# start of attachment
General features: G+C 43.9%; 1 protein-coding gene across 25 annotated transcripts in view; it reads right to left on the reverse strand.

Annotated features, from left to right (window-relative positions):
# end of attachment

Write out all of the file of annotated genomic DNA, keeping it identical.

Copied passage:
General features: G+C 43.9%; 1 protein-coding gene across 25 annotated transcripts in view; it reads right to left on the reverse strand.

Annotated features, from left to right (window-relative positions):